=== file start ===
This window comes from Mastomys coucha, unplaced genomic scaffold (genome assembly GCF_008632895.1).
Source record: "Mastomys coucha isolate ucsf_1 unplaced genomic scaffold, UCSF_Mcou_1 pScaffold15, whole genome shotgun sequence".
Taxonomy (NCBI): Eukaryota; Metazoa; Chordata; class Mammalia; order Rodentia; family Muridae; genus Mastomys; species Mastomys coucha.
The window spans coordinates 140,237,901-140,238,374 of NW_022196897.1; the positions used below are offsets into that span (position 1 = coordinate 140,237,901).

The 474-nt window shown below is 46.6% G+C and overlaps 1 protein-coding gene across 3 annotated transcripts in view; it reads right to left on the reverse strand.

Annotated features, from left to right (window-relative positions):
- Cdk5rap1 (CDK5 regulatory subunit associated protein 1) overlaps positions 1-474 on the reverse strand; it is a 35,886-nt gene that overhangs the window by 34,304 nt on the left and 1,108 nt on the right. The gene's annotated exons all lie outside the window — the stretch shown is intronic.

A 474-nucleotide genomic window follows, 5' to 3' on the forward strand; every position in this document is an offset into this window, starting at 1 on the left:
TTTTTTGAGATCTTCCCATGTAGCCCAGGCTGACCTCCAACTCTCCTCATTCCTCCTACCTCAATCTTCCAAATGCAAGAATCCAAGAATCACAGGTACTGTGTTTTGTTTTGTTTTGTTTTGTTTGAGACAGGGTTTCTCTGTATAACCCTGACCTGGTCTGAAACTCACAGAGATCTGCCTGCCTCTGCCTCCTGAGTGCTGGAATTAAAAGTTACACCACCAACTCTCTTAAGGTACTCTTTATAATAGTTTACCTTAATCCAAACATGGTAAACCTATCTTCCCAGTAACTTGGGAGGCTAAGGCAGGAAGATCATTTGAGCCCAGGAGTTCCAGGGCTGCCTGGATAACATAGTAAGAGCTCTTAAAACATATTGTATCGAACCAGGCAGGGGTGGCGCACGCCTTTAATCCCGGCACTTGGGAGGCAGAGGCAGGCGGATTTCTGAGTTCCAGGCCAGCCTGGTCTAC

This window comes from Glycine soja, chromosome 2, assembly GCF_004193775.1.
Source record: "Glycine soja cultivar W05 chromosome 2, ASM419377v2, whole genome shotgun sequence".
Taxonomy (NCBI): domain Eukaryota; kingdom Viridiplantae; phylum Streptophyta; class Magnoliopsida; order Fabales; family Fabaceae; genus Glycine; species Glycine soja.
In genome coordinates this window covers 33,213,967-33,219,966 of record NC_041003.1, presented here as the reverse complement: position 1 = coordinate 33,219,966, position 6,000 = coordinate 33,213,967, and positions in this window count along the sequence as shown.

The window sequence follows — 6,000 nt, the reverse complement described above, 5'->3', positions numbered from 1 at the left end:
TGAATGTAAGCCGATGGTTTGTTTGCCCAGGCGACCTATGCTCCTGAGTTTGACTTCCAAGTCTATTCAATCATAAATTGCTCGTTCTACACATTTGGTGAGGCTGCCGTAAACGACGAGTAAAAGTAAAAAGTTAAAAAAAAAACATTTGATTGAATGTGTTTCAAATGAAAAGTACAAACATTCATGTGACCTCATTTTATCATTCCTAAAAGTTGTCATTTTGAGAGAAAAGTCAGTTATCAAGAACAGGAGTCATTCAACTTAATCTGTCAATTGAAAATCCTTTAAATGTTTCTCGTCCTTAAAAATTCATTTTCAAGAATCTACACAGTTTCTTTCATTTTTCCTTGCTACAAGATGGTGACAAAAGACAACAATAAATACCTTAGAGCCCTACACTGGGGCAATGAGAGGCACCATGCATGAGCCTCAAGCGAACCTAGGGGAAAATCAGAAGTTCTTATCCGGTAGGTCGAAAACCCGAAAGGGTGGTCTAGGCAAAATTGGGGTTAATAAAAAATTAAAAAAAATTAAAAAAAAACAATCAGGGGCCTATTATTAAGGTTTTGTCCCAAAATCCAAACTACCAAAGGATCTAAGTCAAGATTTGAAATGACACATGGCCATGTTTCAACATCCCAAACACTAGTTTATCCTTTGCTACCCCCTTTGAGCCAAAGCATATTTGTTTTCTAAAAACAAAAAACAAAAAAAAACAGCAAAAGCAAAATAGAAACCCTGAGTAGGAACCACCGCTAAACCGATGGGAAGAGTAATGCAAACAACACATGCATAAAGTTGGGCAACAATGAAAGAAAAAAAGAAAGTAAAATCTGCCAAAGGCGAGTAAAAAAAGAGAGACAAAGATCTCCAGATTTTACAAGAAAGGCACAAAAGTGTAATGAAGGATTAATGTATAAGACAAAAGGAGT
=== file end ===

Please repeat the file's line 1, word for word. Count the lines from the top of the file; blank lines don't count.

This window comes from Mastomys coucha, unplaced genomic scaffold (genome assembly GCF_008632895.1).